US secretary of state Rex Tillerson will visit the UAE, Saudi Arabia and Qatar after a meeting with Kuwait’s top officials
Tillerson arrives in Kuwait to push for Qatar resolution
US secretary of state Rex Tillerson will visit the UAE, Saudi Arabia and Qatar after a meeting with Kuwait’s top officials in the first major American push to broker a resolution to the Qatar crisis.
The US diplomat landed in Kuwait on Monday night and will shuttle between the Gulf countries this week in an attempt to mend the row.
While no fixed schedule has been announced, Mr Tillerson plans to stay in Kuwait until Thursday, but will make day-trips to other GCC countries for meetings.
Kuwait has served as chief mediator in the Gulf crisis, with its emir, Sheikh Sabah Al Ahmed Al Sabah, visiting his counterparts in the quartet of Arab countries boycotting Qatar.
In the worst breakdown of relations in GCC history, Saudi Arabia, the UAE, Bahrain and Egypt severed diplomatic ties with Qatar on June 5. They accused the country of financing terrorism and extremist groups, and plotting to undermine the region through interference in their domestic affairs.
The former Exxon Mobil CEO faces a tough week pushing for a resolution to the dispute after Qatar last week dismissed a series of demands from the quartet.
“The issue of sovereignty has played a central role in this crisis, and so, if Tillerson is seen as trying to curtail sovereign decisions of the independent states involved, his advice may go unheeded,” Professor Courtney Freer, a researcher at the London School of Economics - Kuwait Programme, said. “This really is the first test of his ability in the region. He does have experience working there."
After arriving, Mr Tillerson met with Kuwait's emir and the foreign minister of Kuwait, Sheikh Sabah Al Khalid and cabinet Minister Sheikh Mohammed Abdullah. Earlier, Kuwait’s deputy prime minister and interior minister Sheikh Khaled Al Jarrah Al Sabah received UK national security advisor Mark Sedwill in Al Bayan Palace.
Mr Tillerson's meetings are expected to focus on how to approach the crisis. A Kuwaiti interior ministry source said Kuwait welcomes Mr Tillerson’s experience to aid the mediation effort but said it cannot be seen as US interference in what Washington has itself called a “family dispute.”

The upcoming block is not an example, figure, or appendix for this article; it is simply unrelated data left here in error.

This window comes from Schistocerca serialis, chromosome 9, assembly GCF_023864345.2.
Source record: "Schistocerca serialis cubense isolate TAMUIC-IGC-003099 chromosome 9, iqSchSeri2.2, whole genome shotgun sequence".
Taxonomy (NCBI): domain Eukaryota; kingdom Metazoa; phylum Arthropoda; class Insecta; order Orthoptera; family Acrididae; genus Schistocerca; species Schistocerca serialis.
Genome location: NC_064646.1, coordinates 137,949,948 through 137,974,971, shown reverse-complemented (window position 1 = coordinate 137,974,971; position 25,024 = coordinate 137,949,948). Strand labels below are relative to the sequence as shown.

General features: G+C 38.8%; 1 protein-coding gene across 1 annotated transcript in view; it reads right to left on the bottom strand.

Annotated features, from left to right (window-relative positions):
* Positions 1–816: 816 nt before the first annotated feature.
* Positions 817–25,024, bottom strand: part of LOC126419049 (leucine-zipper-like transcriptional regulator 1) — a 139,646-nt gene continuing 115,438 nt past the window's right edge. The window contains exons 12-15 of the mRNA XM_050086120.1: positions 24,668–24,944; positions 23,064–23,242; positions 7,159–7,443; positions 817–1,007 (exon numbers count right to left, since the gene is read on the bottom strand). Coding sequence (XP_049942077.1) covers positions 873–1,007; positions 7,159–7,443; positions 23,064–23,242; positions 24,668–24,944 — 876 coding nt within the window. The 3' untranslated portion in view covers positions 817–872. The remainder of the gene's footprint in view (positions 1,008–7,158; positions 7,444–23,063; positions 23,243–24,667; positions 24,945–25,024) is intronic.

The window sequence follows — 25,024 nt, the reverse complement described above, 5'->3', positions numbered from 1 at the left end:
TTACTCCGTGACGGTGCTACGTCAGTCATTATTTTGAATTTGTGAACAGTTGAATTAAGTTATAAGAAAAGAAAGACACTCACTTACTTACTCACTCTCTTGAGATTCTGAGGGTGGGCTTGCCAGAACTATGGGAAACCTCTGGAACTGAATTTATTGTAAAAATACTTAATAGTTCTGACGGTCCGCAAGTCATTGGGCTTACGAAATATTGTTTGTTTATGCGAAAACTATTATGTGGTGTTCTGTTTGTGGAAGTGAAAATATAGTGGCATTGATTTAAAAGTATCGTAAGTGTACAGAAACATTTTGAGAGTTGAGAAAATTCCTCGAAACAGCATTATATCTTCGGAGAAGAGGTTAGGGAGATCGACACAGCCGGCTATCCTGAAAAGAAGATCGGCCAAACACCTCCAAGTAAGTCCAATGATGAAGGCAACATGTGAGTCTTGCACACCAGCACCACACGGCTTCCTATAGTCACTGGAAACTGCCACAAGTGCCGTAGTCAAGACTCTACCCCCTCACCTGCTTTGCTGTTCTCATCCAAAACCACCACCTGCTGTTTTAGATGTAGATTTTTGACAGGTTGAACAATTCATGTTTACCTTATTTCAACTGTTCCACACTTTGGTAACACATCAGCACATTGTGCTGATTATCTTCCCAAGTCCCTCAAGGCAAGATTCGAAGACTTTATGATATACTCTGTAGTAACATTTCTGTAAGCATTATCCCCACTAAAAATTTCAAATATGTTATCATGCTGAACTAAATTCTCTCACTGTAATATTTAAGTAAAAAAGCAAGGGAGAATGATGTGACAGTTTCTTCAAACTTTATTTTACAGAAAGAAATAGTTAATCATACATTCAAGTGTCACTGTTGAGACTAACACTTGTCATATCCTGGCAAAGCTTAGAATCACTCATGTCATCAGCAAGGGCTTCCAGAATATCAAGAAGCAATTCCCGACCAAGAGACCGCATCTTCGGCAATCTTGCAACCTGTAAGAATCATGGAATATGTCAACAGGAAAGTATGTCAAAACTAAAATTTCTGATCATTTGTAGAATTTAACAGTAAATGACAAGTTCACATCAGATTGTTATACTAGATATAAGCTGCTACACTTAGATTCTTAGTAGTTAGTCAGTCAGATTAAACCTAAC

"The trips to Saudi Arabia and Qatar are about the art of the possible," said RC Hammond, a senior adviser to Mr Tillerson. "We want progress on terrorism financing. The president strongly believes that if you cut off financing, you cut off the ability of terror to take hold in new areas."
He added that the longer the dispute goes on, "the more opportunity there is for Iran".
Mr Tillerson believes the Qatar dispute is hampering US military operations in the region and the campaign against ISIL. The regional headquarters of US central command is hosted by Qatar at the Al Udeid airbase.
Cooperation between Kuwait and the state department is expected to intensify as the US follows through with its recent decision to become more involved in the crisis.
The state department has consistently called for mediation while president Donald Trump initially backed the quartet in it allegations that Qatar is funding terror groups.
Officials from all the countries involved held meetings with Mr Tillerson in Washington last month.
Last week Qatar rejected the Arab quartets 13 demands, which included stopping the funding and hosting of extremist groups, downgrading relations with Iran and no longer hosting Turkish troops.
The foreign ministers of the four countries said they would meet in Manama to address what next steps they would take “in due time.”
With the standoff set to continue for weeks or months, Qatar has been attempting to offer reassurance that it can weather the boycott.
On Monday, the central bank governor Sheikh Abdullah bin Saoud Al Thani, said Qatar has enough cash reserves and assets to see through the measures taken against it.
“We have enough cash to preserve any - any kind of shock,” the governor told CNBC.
Qatar’s central bank had $40 billion (Dh147bn) in cash reserves plus gold and the Qatar Investment Authority has $300bn he said.
The rating agency Moody's last week downgraded Qatar's outlook to negative from stable, because of what it regards as an increased probability that the dispute will not be solved quickly.